PITTSBURGH — Ben Roethlisberger didn’t consider Ken Whisenhunt to be a whiz when the two worked together on the Pittsburgh Steelers’ offense.
They won a Super Bowl together three years ago, Roethlisberger as the still-inexperienced quarterback and Whisenhunt as the offensive coordinator who mentored him. But their relationship was about as smooth as Heinz Field’s bumpy playing field.
That became evident after Whisenhunt left in January 2007 to become the Arizona Cardinals’ coach, not waiting to see if he would succeed Bill Cowher as Pittsburgh’s coach.
What is uncertain as their paths cross again in the Super Bowl, this time on opposing sides, is whether Roethlisberger’s feelings influenced the Steelers not to hire Whisenhunt as Cowher’s replacement. Or if Whisenhunt preferred going to a less-successful team to prove himself as a head coach, escaping the better-win-now mentality of Pittsburgh and a quarterback who wanted to work with another.
So far, Roethlisberger isn’t saying anything that might stir up the Steelers’ Super Bowl opponent, or its boss.
“It just makes it fun to play them and see them across the field,” Roethlisberger said of Whisenhunt, assistant coach Russ Grimm and the other former Steelers coaches on Arizona’s staff. “Coach Whis is a great coach.”
Roethlisberger wasn’t that complimentary two years ago, when Whisenhunt said the quarterback’s June 2006 motorcycle crash may have contributed to his down season that year. Partly because of Roethlisberger’s struggles, the Steelers started 2-6 after winning the Super Bowl and missed the playoffs despite winning six of their final eight.
Whisenhunt’s comments seemed innocuous — it was evident Roethlisberger wasn’t the player in 2006 he was during the Super Bowl year — but they apparently touched a nerve with a player known for his competitiveness.
“I don’t agree with Whis. There were a lot of things I didn’t agree with Whis about, and that’s another one,” Roethlisberger said at the time. “I had a bad year. I’m sure Whis had a bad year once in his career.”
Before the Steelers and Cardinals played early in the 2007 season, Roethlisberger said he felt restrained in a Whisenhunt-coached offense that he felt limited his passing attempts, especially his downfield throwing.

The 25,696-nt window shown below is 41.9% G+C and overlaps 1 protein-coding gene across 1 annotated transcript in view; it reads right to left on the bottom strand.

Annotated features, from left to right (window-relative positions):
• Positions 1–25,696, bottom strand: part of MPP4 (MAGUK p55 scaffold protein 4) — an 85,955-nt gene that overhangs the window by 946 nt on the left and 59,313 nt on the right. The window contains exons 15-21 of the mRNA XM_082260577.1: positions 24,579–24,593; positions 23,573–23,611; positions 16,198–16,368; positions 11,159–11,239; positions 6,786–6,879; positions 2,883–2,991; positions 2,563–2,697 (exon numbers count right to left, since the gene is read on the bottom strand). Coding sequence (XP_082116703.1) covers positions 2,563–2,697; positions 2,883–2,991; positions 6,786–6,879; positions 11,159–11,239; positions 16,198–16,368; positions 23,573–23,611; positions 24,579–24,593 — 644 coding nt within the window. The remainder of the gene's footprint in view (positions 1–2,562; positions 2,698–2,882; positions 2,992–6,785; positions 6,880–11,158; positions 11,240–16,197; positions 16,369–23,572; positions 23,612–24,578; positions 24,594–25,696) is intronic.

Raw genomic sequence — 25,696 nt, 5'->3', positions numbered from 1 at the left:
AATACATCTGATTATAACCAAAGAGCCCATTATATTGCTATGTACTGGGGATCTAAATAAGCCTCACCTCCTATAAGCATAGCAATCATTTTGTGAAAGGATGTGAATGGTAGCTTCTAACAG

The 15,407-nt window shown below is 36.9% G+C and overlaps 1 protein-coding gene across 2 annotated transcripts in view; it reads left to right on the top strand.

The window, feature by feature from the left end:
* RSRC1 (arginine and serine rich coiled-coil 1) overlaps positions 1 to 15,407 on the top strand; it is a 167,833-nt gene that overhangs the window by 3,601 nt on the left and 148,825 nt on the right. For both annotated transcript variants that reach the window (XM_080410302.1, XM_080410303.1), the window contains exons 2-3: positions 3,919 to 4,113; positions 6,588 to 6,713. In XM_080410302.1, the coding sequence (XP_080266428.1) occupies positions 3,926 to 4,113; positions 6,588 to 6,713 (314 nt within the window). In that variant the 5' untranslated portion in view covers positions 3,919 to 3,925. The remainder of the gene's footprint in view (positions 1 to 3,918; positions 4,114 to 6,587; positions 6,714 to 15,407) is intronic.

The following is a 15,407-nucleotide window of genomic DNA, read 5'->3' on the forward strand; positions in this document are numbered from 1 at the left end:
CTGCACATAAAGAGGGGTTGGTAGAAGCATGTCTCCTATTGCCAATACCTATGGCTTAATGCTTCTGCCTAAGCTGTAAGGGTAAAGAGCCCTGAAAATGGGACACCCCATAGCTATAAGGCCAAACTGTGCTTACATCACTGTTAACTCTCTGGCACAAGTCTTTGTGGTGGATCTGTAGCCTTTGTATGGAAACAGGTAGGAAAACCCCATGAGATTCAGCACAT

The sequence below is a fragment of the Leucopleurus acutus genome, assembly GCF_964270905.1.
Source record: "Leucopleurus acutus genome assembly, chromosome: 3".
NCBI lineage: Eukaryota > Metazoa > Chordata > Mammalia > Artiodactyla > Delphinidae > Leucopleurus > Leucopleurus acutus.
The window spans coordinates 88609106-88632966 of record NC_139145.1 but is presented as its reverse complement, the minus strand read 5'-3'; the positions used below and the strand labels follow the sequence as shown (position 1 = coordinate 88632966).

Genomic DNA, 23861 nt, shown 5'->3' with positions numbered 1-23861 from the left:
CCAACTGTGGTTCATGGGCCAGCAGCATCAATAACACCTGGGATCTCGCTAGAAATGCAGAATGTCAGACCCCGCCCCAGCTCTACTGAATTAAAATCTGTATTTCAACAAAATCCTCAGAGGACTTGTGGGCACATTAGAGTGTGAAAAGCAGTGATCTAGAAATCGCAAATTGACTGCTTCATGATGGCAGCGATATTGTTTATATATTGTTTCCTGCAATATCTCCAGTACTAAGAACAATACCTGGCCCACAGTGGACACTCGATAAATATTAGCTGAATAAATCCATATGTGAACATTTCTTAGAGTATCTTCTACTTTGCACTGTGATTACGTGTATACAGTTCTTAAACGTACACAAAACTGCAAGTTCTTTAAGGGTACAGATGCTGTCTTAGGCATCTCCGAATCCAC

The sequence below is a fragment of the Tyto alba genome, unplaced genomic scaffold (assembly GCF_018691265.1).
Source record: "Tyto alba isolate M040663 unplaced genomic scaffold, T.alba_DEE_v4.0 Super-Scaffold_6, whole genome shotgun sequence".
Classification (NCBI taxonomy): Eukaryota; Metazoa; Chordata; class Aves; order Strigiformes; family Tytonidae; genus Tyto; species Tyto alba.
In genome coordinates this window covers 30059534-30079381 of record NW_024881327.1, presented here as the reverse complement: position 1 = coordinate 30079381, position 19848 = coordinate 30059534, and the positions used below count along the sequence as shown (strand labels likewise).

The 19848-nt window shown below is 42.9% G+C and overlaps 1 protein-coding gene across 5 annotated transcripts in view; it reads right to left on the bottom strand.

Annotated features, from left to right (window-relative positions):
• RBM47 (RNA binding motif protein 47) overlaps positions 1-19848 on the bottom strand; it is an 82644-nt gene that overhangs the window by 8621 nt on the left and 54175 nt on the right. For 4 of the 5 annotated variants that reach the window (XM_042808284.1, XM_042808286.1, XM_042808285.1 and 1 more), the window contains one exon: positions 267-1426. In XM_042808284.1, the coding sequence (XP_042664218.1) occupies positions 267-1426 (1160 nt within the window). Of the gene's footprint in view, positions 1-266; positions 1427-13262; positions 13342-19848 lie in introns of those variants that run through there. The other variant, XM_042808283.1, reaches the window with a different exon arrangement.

If Roethlisberger wants to get back at a former coach he believes held him back, here’s his chance.
Roethlisberger didn’t have nearly the season statistically as he did in 2007 — 32 touchdown passes and 11 interceptions then, compared to 17 TDs and 15 interceptions now — yet he could join Tom Brady as one of only two quarterbacks to win two Super Bowls by the age of 26.
The 26-year-old Roethlisberger doesn’t win with big passing numbers or 60-yard throws as much as he does with his improvisational skills and confidence. He has led 18 game-winning scoring drives in the fourth quarter or overtime during his career, an impressive resume for one so young.
“That’s what I tell people all the time — he’s a good quarterback, but he’s one heck of a football player,” wide receiver Nate Washington said. “Ben, he prides himself on making plays.”
Much of what Roethlisberger does looks to be off a dusty playground — throwing off his back foot, scrambling to elude pressure, adjusting to a receiver’s broken pattern. The 65-yard Roethlisberger-to-Santonio Holmes touchdown pass play in the AFC Championship game against Baltimore on Sunday was exactly such a play.
“He’s very calm, he knows he wants to get the ball to his playmakers,” Holmes said. “When he has to scramble and make plays with his feet, he does that also.”
Roethlisberger wasn’t all that good when the Steelers beat Seattle 21-10 in the Super Bowl three years ago, going 9-of-21 for 123 yards and two interceptions. Wide receiver Antwaan Randle El, not Roethlisberger, threw the key touchdown pass to Hines Ward in the fourth quarter.
Roethlisberger doesn’t expect to play so poorly in this game and, with Kurt Warner and Larry Fitzgerald on the other sideline ready to make plays, he almost certainly can’t if the Steelers are to win a record sixth Super Bowl.
“I hope my nerves won’t be as crazy as they were the last time,” Roethlisberger said. “Just being calmer, older, more mature in the process will make the whole thing easier.”
Usually, he said, the pregame tension melts once a game starts. It never did in his first Super Bowl.
“You get the butterflies and feel weak. It’s hard to explain,” he said. “It never went away.”
Maybe the familiar faces standing on the Arizona sideline will help motivate him to play better, too.
“That was my second year and everything was still kind of a whirlwind,” he said. “Hopefully being five years in and more of a veteran will help.”
SUPER BOWL XLIII
Cardinals vs. Steelers
6 p.m. Feb. 1
Raymond James Stadium in Tampa, Fla.